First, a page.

Images | About
Drawing on influences as varied as the nostalgic aesthetic of 1950′s B-movies, science fiction, communist propaganda and religious symbolism, Adam Dix imagines a parallel existence where communication technology is revered. Here the original functions of the phone mast and satellite dish are forgotten; they now appear as remnants of a bygone era, recorded in layer upon layer of oil and ink, devoid of their technological capacity, carried in processions, bowed to in ritual, and worshipped. The community is united in a collective function of social exchange through the conduit of a shaman character who harnesses their faith. The painting process and colour palette refer to 1950s lithographic printing techniques ushered in as the Cold War brought about an explosion in communication technology. Whilst many coats of colour wash and varnish are carefully built up, the economy of marks and resonating outlines echo an ancient television set giving the glowing impression of an image through pastel colours and monochrome.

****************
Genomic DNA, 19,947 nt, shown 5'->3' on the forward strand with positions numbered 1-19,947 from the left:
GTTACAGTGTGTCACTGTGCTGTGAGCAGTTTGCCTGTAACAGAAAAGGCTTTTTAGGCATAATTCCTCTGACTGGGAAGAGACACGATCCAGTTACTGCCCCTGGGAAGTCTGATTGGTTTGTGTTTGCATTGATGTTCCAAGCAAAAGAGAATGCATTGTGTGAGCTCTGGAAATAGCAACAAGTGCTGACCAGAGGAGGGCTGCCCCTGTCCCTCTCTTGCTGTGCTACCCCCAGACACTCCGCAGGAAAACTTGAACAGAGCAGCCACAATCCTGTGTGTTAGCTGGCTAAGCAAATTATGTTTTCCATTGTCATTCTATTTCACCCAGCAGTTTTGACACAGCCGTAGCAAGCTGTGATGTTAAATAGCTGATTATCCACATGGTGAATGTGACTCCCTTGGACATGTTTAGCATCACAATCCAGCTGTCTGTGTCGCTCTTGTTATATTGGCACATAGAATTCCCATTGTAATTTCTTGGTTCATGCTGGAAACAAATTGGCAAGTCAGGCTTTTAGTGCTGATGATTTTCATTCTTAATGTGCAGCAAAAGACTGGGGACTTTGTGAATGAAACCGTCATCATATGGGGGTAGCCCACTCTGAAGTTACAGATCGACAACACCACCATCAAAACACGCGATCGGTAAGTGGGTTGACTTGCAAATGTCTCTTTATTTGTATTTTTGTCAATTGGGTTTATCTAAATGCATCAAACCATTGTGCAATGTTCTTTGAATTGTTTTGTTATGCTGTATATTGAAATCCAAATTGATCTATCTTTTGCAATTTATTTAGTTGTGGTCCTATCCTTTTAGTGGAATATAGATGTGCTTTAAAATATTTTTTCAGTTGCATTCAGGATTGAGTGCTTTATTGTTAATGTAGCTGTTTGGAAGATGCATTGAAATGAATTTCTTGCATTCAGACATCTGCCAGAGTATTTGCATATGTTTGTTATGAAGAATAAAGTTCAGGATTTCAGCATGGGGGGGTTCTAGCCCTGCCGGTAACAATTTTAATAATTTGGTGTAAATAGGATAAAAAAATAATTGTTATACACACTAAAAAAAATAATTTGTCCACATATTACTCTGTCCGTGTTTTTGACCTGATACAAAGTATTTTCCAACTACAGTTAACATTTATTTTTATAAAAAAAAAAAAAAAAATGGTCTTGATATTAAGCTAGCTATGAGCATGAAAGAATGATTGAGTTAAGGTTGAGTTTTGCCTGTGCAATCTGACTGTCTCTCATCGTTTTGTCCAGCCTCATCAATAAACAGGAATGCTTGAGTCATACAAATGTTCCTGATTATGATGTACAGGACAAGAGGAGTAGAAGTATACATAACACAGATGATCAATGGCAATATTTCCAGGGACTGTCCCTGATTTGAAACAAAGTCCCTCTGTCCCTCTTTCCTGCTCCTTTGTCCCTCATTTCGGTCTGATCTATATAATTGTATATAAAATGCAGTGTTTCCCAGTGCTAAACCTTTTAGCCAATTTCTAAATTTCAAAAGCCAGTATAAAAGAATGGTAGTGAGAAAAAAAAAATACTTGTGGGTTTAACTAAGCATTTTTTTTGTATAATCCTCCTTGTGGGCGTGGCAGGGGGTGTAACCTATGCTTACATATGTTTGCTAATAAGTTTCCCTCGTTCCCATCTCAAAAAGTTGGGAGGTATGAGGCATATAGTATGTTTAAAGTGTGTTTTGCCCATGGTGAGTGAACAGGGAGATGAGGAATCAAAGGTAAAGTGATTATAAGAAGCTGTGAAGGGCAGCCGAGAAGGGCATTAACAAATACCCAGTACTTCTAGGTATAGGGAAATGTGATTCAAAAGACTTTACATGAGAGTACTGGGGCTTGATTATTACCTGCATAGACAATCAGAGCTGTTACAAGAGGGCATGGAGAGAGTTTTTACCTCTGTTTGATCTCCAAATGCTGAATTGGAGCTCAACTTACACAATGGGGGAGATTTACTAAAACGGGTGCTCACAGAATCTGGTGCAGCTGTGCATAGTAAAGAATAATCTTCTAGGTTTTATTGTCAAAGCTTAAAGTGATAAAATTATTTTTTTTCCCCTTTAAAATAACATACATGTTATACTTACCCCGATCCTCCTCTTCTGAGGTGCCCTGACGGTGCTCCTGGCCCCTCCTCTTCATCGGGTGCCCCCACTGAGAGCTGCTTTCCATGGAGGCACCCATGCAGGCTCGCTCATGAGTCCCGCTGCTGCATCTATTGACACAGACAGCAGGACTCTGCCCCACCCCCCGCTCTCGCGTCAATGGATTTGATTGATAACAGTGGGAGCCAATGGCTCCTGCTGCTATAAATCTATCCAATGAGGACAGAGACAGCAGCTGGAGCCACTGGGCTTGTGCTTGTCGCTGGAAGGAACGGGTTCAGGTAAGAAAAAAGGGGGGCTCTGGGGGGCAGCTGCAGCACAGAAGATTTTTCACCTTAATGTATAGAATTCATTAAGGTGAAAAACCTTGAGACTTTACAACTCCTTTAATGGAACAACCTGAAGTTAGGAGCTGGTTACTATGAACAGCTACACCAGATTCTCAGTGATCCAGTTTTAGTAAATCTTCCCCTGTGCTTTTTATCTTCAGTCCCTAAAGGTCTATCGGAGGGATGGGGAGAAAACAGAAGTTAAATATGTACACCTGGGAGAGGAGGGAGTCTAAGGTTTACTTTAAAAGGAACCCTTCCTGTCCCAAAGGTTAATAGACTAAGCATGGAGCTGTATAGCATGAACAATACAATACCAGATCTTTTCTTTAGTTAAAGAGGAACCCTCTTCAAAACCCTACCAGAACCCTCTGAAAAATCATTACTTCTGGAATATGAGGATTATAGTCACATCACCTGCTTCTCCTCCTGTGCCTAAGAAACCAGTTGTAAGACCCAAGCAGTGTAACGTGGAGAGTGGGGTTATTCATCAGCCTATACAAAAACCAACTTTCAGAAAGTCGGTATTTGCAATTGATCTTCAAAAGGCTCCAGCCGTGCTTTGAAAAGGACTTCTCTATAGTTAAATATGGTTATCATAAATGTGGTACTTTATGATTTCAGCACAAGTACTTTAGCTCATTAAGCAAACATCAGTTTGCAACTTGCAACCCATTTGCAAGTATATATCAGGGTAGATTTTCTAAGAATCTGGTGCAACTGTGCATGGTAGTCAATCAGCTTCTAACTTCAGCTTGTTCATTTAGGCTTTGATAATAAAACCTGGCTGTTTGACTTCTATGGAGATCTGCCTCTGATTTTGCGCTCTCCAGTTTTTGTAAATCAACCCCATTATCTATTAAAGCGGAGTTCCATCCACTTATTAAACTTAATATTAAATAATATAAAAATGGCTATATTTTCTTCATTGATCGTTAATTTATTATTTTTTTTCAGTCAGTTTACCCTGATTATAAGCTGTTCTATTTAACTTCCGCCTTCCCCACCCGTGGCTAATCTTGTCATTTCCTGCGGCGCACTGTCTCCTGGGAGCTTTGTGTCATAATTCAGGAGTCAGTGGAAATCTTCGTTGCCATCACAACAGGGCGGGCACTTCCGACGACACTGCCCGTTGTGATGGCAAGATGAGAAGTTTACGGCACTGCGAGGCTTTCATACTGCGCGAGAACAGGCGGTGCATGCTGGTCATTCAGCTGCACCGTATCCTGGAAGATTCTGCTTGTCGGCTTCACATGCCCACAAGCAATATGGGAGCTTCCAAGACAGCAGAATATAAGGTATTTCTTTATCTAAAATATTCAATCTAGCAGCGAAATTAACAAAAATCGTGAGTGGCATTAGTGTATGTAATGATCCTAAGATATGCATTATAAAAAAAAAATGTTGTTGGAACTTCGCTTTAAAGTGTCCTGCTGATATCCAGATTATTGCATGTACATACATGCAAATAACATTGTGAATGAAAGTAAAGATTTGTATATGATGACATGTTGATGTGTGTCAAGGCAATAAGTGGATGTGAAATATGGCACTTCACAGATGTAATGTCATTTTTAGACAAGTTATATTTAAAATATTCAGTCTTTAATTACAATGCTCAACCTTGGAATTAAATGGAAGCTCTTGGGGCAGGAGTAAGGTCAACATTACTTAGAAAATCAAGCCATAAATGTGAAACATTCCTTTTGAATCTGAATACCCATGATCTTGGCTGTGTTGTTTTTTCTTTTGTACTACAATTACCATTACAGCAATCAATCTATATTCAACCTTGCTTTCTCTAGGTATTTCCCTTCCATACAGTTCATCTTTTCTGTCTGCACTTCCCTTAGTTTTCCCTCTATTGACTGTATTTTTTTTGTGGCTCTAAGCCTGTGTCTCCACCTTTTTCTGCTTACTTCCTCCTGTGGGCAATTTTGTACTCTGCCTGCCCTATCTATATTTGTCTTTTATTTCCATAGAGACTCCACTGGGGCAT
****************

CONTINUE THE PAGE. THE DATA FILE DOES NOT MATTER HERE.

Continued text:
Adam Dix is a graduate of Wimbledon College of Art. Exhibitions include On the Horizon: New Generation British Painters, Marine Contemporary, Los Angeles (2012), Fratenise, Beaconsfield, London (2011), Exam, Transition Gallery, London (2011), Catlin Art Prize, The Tramshed, London (2011), Unobtrusive Measures, Schwartz Gallery, London (2011), Transmission, Haunch of Venison, London (2011), Keep Me Posted (curated by Julia Royse), Posted Projects, London, Future Map, 20 Hoxton Square, London (2009), Black Dog Yellow House, Trolley Gallery, London (2009), Creekside Open (Jenni Lomax), APT Gallery, London (2009) and the Jerwood Drawing Prize, London (2007).